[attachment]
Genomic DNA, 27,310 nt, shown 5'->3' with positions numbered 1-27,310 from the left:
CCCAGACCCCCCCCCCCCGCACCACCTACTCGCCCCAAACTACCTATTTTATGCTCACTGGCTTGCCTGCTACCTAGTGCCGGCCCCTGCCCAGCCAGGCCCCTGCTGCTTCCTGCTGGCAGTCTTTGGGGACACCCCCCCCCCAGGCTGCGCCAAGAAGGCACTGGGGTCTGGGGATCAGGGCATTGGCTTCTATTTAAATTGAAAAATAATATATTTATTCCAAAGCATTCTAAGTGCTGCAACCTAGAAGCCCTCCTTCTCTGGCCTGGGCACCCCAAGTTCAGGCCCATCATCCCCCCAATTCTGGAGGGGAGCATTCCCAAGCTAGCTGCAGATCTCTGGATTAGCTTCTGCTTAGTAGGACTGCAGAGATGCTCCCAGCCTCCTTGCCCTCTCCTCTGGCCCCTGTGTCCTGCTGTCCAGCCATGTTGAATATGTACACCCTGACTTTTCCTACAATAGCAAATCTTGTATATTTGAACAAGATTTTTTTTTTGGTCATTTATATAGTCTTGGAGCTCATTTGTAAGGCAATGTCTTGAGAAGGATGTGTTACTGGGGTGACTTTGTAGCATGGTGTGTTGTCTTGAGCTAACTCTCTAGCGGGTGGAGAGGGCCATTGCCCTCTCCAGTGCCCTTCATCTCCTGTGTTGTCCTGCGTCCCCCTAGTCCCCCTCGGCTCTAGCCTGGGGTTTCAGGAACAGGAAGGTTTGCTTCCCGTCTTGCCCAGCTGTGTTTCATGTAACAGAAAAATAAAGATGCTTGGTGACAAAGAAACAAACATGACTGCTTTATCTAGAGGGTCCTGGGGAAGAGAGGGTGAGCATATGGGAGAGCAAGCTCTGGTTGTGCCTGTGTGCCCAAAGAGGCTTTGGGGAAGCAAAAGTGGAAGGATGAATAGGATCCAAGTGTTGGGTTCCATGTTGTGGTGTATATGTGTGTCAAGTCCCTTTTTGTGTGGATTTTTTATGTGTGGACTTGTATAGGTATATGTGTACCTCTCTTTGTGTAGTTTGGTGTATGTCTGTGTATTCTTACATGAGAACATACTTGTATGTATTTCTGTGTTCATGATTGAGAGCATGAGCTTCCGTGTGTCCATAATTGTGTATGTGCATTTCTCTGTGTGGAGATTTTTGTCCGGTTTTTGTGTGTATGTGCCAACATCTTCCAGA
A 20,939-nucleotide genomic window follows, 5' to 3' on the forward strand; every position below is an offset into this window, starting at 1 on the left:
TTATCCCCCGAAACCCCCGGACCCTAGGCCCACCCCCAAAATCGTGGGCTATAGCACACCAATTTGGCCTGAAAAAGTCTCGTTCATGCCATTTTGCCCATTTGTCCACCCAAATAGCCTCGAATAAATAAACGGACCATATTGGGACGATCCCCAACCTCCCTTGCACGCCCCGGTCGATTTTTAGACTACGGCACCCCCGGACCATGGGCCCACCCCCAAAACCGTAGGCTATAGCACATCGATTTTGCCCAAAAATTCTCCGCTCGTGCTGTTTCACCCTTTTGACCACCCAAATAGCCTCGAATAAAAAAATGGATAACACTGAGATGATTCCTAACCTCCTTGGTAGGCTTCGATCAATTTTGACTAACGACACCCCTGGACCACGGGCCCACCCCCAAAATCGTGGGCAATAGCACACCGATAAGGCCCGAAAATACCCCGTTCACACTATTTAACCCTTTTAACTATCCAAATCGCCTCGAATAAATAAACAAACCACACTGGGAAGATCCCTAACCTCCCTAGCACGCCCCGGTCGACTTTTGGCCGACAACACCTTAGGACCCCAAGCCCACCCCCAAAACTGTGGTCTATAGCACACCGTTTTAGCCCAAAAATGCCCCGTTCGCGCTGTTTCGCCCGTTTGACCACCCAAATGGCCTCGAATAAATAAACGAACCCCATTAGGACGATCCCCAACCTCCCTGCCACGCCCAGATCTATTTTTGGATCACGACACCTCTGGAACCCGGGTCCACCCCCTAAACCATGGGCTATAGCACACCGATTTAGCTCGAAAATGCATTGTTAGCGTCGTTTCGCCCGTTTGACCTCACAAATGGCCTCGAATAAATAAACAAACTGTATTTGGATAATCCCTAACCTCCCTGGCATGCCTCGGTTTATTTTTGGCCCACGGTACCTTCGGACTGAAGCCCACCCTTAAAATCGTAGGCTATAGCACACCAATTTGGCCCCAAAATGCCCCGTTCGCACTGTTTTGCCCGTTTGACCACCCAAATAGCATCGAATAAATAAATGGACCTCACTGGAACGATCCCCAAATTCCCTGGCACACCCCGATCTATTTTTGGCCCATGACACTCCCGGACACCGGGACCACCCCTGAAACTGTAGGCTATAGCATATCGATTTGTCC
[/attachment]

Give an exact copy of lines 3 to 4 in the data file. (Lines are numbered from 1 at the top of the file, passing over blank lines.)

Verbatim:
A 20,939-nucleotide genomic window follows, 5' to 3' on the forward strand; every position below is an offset into this window, starting at 1 on the left:
TTATCCCCCGAAACCCCCGGACCCTAGGCCCACCCCCAAAATCGTGGGCTATAGCACACCAATTTGGCCTGAAAAAGTCTCGTTCATGCCATTTTGCCCATTTGTCCACCCAAATAGCCTCGAATAAATAAACGGACCATATTGGGACGATCCCCAACCTCCCTTGCACGCCCCGGTCGATTTTTAGACTACGGCACCCCCGGACCATGGGCCCACCCCCAAAACCGTAGGCTATAGCACATCGATTTTGCCCAAAAATTCTCCGCTCGTGCTGTTTCACCCTTTTGACCACCCAAATAGCCTCGAATAAAAAAATGGATAACACTGAGATGATTCCTAACCTCCTTGGTAGGCTTCGATCAATTTTGACTAACGACACCCCTGGACCACGGGCCCACCCCCAAAATCGTGGGCAATAGCACACCGATAAGGCCCGAAAATACCCCGTTCACACTATTTAACCCTTTTAACTATCCAAATCGCCTCGAATAAATAAACAAACCACACTGGGAAGATCCCTAACCTCCCTAGCACGCCCCGGTCGACTTTTGGCCGACAACACCTTAGGACCCCAAGCCCACCCCCAAAACTGTGGTCTATAGCACACCGTTTTAGCCCAAAAATGCCCCGTTCGCGCTGTTTCGCCCGTTTGACCACCCAAATGGCCTCGAATAAATAAACGAACCCCATTAGGACGATCCCCAACCTCCCTGCCACGCCCAGATCTATTTTTGGATCACGACACCTCTGGAACCCGGGTCCACCCCCTAAACCATGGGCTATAGCACACCGATTTAGCTCGAAAATGCATTGTTAGCGTCGTTTCGCCCGTTTGACCTCACAAATGGCCTCGAATAAATAAACAAACTGTATTTGGATAATCCCTAACCTCCCTGGCATGCCTCGGTTTATTTTTGGCCCACGGTACCTTCGGACTGAAGCCCACCCTTAAAATCGTAGGCTATAGCACACCAATTTGGCCCCAAAATGCCCCGTTCGCACTGTTTTGCCCGTTTGACCACCCAAATAGCATCGAATAAATAAATGGACCTCACTGGAACGATCCCCAAATTCCCTGGCACACCCCGATCTATTTTTGGCCCATGACACTCCCGGACACCGGGACCACCCCTGAAACTGTAGGCTATAGCATATCGATTTGTCC